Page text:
Basically, since the oil market is priced in dollars, a weaker dollar means countries with a stronger currency can buy the same amount of oil for less money. Let’s say a barrel of oil is priced at $100 dollars and current exchange rates mean you can buy $100 worth of oil for 70 euros. If the euro increases 10% in value against the American dollar, you can buy that same amount of oil with 63 euros. That means that countries with currency that is stronger than the currently lagging American dollar can buy more oil for less money. And they do. And that drives the demand for oil up. And that drives prices up. Because those oil prices are set in American dollars, we feel the pinch more than other countries with stronger currencies.
See? It’s a fucking circus to explain and that’s just the beginning. Like we said, read this for the full story. But you can summarize it as this… a weak American dollar often leads to higher gas prices.
9. So that Means We Get to Blame George Bush, Right?
Sure, provided you’re willing to completely overlook the fact that, under Obama, the dollar hasn’t improved much either. Truth be told, this is one of those cases where Fox News types howl about the media ignoring Obama’s hand in a problem and, though we shudder to say it, they totally have a point.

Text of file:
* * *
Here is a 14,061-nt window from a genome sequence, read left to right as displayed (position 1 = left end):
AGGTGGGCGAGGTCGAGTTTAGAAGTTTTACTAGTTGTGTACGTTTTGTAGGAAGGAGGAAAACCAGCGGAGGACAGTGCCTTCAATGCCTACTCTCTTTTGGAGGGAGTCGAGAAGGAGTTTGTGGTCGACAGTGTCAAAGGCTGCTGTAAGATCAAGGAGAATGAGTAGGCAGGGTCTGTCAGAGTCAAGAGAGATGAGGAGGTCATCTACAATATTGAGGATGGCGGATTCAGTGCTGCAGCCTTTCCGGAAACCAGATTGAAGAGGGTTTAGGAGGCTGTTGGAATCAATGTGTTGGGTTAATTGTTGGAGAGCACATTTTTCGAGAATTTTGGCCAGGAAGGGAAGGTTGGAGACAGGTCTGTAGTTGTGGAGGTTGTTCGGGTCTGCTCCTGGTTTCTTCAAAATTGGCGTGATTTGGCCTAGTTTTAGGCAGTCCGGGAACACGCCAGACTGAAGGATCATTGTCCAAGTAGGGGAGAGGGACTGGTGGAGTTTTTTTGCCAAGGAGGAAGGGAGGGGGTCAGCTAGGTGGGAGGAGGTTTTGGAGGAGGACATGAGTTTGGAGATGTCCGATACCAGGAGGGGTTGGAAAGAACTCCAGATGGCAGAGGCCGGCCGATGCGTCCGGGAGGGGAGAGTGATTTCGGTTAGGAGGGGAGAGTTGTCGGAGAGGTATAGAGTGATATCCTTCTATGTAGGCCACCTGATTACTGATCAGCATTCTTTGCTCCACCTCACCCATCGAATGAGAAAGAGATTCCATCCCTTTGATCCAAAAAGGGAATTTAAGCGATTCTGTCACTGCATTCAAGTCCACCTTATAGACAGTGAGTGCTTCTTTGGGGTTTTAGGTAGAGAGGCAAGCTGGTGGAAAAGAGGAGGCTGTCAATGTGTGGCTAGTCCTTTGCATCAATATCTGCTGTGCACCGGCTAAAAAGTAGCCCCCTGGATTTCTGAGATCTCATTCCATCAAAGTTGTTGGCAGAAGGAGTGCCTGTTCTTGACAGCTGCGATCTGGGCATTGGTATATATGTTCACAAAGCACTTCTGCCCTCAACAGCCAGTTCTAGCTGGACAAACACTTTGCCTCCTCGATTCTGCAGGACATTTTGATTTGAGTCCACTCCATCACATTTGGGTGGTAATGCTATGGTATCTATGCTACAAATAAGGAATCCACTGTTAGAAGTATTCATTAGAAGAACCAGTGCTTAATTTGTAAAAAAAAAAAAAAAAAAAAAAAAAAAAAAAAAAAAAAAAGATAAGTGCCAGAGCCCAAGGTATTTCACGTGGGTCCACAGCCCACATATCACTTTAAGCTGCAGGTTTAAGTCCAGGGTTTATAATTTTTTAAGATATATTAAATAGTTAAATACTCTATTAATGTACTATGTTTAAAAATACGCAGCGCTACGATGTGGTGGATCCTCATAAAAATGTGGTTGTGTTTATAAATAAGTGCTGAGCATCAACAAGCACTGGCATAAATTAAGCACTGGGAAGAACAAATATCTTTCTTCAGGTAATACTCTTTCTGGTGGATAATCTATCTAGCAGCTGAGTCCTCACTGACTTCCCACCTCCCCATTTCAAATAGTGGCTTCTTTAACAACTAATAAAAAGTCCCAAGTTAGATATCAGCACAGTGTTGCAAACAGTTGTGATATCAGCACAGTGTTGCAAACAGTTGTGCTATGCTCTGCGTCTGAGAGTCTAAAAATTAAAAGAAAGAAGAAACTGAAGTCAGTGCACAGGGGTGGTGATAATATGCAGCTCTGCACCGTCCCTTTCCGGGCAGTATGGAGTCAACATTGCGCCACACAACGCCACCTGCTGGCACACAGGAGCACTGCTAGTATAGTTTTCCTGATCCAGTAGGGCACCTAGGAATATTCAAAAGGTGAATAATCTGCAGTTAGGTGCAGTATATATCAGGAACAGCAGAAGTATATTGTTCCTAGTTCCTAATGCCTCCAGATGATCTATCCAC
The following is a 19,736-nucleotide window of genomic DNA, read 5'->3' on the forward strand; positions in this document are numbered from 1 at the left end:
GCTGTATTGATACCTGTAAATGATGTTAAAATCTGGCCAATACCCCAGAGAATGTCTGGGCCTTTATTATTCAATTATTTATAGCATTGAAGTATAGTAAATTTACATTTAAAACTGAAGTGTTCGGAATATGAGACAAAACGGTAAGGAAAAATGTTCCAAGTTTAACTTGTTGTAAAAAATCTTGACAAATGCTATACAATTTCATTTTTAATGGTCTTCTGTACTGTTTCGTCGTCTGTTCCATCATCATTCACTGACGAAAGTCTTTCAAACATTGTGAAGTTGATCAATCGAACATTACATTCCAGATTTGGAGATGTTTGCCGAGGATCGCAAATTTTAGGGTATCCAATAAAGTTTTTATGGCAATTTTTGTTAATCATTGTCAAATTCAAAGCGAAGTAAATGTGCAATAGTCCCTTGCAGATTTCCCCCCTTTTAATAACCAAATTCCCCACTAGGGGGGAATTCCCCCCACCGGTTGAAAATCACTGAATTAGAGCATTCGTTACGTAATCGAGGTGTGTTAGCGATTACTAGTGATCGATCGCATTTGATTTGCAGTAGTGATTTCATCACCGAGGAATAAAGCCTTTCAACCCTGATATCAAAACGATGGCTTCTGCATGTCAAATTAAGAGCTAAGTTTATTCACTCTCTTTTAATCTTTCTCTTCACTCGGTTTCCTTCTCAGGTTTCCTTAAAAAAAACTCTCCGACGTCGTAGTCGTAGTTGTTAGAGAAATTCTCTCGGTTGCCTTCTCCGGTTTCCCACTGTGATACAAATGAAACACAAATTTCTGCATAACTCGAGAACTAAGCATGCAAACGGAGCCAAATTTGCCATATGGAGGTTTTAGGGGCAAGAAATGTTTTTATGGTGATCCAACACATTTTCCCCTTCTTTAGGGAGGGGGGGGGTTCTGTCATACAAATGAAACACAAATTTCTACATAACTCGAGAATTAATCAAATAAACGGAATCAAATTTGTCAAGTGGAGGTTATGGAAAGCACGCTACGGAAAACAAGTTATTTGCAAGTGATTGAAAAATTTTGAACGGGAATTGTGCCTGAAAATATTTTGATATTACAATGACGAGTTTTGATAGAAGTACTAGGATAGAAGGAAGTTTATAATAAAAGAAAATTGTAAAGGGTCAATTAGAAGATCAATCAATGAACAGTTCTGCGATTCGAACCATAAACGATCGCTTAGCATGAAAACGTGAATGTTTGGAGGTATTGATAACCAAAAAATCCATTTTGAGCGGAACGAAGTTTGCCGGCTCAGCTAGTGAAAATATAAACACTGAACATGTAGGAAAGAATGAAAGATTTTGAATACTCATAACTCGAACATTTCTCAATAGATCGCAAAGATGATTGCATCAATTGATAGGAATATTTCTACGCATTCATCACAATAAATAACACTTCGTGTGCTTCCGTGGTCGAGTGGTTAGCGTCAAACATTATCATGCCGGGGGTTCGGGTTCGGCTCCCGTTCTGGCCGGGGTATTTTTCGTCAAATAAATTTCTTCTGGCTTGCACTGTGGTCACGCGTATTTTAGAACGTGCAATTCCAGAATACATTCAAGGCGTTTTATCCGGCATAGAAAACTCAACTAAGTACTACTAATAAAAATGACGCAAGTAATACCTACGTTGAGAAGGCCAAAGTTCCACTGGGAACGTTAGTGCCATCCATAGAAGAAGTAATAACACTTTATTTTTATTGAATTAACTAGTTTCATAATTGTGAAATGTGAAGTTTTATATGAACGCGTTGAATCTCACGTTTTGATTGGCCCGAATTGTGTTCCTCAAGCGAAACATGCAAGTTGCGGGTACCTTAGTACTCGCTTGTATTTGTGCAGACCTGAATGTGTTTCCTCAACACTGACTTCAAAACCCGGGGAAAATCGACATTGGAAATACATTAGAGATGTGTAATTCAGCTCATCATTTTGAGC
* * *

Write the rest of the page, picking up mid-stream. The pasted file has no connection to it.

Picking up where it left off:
The last time gas prices were this out of hand, Bush was in office and the weak American dollar was the focus of most of the blame. Now, it’s 2011 and gas prices are outrageous again but pretty much everything except the American dollar is getting the blame. But it’s still the main issue.
Did Obama inherit some fiscal difficulties from the Bush administration? Of course he did. Has he done anything to make matters better? Not really. At least not yet, unfortunately. So, sorry Bush bashers, this is an issue that we all get to enjoy as one big, unified, four-dollar-per-gallon paying front. It’s only fair.
10. So What the Hell Do We Do?
Well, to hear Conservatives tell it, we just need to drill the shit out of Alaska and all is solved. And it will be… years and years and years from now. It’s not like we can just pull our SUV’s up to a pump in Anchorage tomorrow and magically have 75 cent gas.
Alternative energy is an option, but again, it’s not going to happen overnight. So, both sides have their solutions in mind, but neither really address the fact that your commute to work THIS WEEK is going to set you back approximately the same price as an iPod Nano or some shit.
In the meantime, all we can really do is replace that gas guzzler with a womanly Prius, walk instead of drive whenever possible and hope that all the various conflicts and situations around the world that are putting a strain on available crude oil supplies work themselves out and that the economy here in the US makes a dramatic turnaround.
Until then, we’re pretty much screwed. Hooray!